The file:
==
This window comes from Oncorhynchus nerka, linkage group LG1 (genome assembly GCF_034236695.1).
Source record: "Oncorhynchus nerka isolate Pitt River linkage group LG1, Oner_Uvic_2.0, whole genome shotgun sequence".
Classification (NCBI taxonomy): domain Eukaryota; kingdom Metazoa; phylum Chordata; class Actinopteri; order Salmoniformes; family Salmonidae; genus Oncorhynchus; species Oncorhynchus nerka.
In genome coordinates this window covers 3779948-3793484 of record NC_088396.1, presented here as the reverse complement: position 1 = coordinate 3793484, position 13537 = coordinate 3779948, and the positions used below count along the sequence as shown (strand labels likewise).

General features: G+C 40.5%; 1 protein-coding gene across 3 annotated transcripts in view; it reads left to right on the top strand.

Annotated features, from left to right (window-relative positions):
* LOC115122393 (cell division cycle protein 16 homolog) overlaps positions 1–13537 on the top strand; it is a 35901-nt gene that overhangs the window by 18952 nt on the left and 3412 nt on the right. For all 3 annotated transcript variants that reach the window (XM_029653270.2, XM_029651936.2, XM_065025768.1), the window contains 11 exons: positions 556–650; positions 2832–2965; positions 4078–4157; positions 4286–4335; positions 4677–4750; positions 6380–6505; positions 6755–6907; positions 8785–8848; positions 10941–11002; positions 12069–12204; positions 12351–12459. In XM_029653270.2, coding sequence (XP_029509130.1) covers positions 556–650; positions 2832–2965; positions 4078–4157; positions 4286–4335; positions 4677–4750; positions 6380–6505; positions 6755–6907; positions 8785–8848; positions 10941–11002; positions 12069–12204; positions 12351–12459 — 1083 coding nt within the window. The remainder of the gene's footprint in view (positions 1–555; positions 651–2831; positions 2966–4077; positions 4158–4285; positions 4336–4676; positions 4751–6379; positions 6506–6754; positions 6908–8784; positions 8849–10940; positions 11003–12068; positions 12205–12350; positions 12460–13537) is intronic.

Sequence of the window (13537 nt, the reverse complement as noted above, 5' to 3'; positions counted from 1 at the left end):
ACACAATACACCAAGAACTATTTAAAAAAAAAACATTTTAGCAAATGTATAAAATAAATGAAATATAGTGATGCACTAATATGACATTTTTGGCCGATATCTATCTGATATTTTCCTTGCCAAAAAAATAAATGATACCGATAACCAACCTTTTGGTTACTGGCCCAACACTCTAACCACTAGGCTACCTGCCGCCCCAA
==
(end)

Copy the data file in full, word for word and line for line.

This window comes from Oncorhynchus nerka, linkage group LG1 (genome assembly GCF_034236695.1).
Source record: "Oncorhynchus nerka isolate Pitt River linkage group LG1, Oner_Uvic_2.0, whole genome shotgun sequence".
Classification (NCBI taxonomy): domain Eukaryota; kingdom Metazoa; phylum Chordata; class Actinopteri; order Salmoniformes; family Salmonidae; genus Oncorhynchus; species Oncorhynchus nerka.
In genome coordinates this window covers 3779948-3793484 of record NC_088396.1, presented here as the reverse complement: position 1 = coordinate 3793484, position 13537 = coordinate 3779948, and the positions used below count along the sequence as shown (strand labels likewise).

General features: G+C 40.5%; 1 protein-coding gene across 3 annotated transcripts in view; it reads left to right on the top strand.

Annotated features, from left to right (window-relative positions):
* LOC115122393 (cell division cycle protein 16 homolog) overlaps positions 1–13537 on the top strand; it is a 35901-nt gene that overhangs the window by 18952 nt on the left and 3412 nt on the right. For all 3 annotated transcript variants that reach the window (XM_029653270.2, XM_029651936.2, XM_065025768.1), the window contains 11 exons: positions 556–650; positions 2832–2965; positions 4078–4157; positions 4286–4335; positions 4677–4750; positions 6380–6505; positions 6755–6907; positions 8785–8848; positions 10941–11002; positions 12069–12204; positions 12351–12459. In XM_029653270.2, coding sequence (XP_029509130.1) covers positions 556–650; positions 2832–2965; positions 4078–4157; positions 4286–4335; positions 4677–4750; positions 6380–6505; positions 6755–6907; positions 8785–8848; positions 10941–11002; positions 12069–12204; positions 12351–12459 — 1083 coding nt within the window. The remainder of the gene's footprint in view (positions 1–555; positions 651–2831; positions 2966–4077; positions 4158–4285; positions 4336–4676; positions 4751–6379; positions 6506–6754; positions 6908–8784; positions 8849–10940; positions 11003–12068; positions 12205–12350; positions 12460–13537) is intronic.

Sequence of the window (13537 nt, the reverse complement as noted above, 5' to 3'; positions counted from 1 at the left end):
ACACAATACACCAAGAACTATTTAAAAAAAAAACATTTTAGCAAATGTATAAAATAAATGAAATATAGTGATGCACTAATATGACATTTTTGGCCGATATCTATCTGATATTTTCCTTGCCAAAAAAATAAATGATACCGATAACCAACCTTTTGGTTACTGGCCCAACACTCTAACCACTAGGCTACCTGCCGCCCCAA